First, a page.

The Brief Biology of Breakups by Cristina Cimellaro
Breakups Suck. There’s no way around it, they just suck. Some are afflicted physically, most emotionally and all definitely mentally. But what’s going on in the brain that make breakups so damn difficult?
For the purpose of this blog, we are only going to consider biology. It’s beyond the scope of this piece to investigate how your romantic endeavors pan out if you weren’t breast fed or if your were raised by wolves. Or if you were breast fed BY wolves.
So let’s briefly review evolution: Small mutations lead to changes in your DNA that help a species survive or not survive in an environment. All of our physical, mental and emotional behavior is the result of eons of matings that have shaped your brain and body to be the most efficient survival mechanism in this environment.
An important component to enforcing behavior has been the development of the reward pathway. Dopamine, our happy friend, runs through the mesolimbic system like a hippie in a meadow, free of worry or care and bringing light and love to every neuron it meets. This reward pathway lights up when we eat, or engage in social activities or do something that supports survival because those things need to be reinforced. In fact, dopamine connected to rewards has been studied in flies and even worms. And they’ve been around far longer than our newbie species. So this reward pathway is super old and very efficient.
Part of our evolution that also increased our survival was pair bonding. Pair bonding led to a greater number of offspring surviving, thus it was a good thing that was kept around. On a neural level, what this means is that your brain is ready to latch onto your mate chemically, making all sorts of connections, specifically in the reward pathway. This reward pathway lights up in love, when we eat, and also… drum roll please… in addiction.
reproduce because those chemicals highjack the reward pathway. The brain also becomes addicted to mitigate the effects of withdrawal.
Let’s get down to the brain part of it. Our mesolimbic system, literally “midbrain,” has been shown to be involved in addiction. The purpose of this system is to relay messages between something called the ventral tegmental area and the nucleus accumbens, which then flood our synapses with the gleeful neurotransmitter dopamine. This release of dopamine in the nucleus accumbens is responsible for that pleasure feeling. Meanwhile, the amygdala makes sure that the event, environment or circumstances associated with that pleasure gets linked with a solid memory. This is why addicts are removed from their normal environment during rehabilitation, so the memories do not re-stimulate this pathway resulting in a relapse. Also, as it is fairly known, in drug addiction the receptors become accustomed to a certain amount of dopamine, which is why drug use will escalate, to produce the same level of pleasure.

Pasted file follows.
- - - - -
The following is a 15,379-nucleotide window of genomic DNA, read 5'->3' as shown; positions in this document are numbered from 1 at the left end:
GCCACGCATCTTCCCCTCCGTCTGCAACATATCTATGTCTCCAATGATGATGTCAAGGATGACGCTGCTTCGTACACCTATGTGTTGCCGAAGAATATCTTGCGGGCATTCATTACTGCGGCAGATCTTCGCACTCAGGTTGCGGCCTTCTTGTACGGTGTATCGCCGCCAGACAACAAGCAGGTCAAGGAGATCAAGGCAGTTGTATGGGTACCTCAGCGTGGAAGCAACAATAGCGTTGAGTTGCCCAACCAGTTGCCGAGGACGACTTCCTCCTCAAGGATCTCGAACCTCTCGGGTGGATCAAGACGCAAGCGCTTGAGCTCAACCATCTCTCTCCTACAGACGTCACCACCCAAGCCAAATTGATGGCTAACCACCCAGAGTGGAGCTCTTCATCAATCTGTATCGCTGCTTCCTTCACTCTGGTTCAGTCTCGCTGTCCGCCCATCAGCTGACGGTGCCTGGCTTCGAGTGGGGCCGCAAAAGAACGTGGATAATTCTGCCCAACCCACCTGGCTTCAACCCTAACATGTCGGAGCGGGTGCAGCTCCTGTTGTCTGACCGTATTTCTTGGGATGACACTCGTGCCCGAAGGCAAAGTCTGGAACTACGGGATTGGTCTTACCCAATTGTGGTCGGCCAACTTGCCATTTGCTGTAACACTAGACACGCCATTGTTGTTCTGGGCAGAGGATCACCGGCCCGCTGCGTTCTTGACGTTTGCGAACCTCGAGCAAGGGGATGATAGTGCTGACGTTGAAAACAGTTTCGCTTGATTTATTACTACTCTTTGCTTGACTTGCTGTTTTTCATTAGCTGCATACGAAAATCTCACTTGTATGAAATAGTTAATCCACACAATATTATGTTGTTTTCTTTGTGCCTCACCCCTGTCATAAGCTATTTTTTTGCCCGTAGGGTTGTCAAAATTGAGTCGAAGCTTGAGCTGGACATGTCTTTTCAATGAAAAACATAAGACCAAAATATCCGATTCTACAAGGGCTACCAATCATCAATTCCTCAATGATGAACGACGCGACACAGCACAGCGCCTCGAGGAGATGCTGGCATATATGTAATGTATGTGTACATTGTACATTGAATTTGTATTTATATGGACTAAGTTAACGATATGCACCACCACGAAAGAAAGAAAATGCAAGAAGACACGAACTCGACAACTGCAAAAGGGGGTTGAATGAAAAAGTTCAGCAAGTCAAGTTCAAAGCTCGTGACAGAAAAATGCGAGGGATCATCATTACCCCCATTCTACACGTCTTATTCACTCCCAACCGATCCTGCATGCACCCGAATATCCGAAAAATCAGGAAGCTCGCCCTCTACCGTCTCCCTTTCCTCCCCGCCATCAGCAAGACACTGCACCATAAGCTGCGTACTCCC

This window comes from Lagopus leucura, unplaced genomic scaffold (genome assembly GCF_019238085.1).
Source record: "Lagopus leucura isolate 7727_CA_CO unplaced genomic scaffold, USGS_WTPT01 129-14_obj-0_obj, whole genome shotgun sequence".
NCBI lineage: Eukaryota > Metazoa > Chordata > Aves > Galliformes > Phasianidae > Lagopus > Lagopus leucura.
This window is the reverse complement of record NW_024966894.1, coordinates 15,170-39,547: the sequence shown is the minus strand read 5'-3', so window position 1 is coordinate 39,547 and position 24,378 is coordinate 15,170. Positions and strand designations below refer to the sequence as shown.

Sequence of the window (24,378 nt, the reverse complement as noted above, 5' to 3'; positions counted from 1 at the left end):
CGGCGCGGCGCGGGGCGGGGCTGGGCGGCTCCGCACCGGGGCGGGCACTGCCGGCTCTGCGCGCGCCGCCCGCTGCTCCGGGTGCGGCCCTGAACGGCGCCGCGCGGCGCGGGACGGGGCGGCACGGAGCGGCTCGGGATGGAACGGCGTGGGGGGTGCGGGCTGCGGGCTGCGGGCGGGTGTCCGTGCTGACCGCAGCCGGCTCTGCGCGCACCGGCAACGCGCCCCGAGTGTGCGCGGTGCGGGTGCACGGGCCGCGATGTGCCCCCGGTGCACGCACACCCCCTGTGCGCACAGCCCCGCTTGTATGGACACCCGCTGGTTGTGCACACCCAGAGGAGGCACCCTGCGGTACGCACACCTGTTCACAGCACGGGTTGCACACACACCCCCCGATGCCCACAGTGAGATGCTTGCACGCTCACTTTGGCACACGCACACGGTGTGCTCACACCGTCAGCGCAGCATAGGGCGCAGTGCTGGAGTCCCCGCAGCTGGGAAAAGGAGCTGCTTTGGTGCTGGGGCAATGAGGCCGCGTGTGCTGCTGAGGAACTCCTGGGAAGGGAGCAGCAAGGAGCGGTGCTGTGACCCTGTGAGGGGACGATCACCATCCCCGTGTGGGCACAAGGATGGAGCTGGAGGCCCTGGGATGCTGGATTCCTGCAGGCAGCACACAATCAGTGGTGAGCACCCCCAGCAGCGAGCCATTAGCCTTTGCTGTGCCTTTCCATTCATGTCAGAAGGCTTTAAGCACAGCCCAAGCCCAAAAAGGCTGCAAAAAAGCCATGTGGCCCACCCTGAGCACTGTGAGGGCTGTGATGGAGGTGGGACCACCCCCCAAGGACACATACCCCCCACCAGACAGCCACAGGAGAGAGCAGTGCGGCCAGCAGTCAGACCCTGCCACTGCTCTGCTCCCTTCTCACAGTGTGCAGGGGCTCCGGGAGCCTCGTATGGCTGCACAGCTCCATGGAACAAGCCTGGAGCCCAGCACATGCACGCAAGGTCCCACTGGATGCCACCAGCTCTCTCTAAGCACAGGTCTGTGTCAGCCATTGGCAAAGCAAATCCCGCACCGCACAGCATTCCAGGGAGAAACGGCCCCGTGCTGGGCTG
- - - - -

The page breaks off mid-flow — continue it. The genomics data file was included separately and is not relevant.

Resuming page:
In addition, the insular cortex and anterior cingulate, which handle actual pain signals, also light up like it is Christmas. The brain is so wired to keep that reward pathway going because that will ensure survival that it sends actual pain signals. No wonder why breakups are so hard to do.
This insular cortex is also involved in processing social emotions while anterior cingulate cortex is important in recognizing errors and emotion regulation. All of this means that the brain sends the signal not to break up since this social interaction is necessary for your very survival. But clearly, the brain can be tricked to think that it needs certain things to survive, like love, cocaine, heroin, even shopping (my favorite). It’s so convinced you need these things to survive, the stress hormone cortisol is also released during a breakup and your immune system is on alert. And there you have why you feel so crappy after a breakup.
Please note that not all experiences, beliefs and ideas are shared by each member of “The New Hollywood.” We are a group of shepherds, not sheep.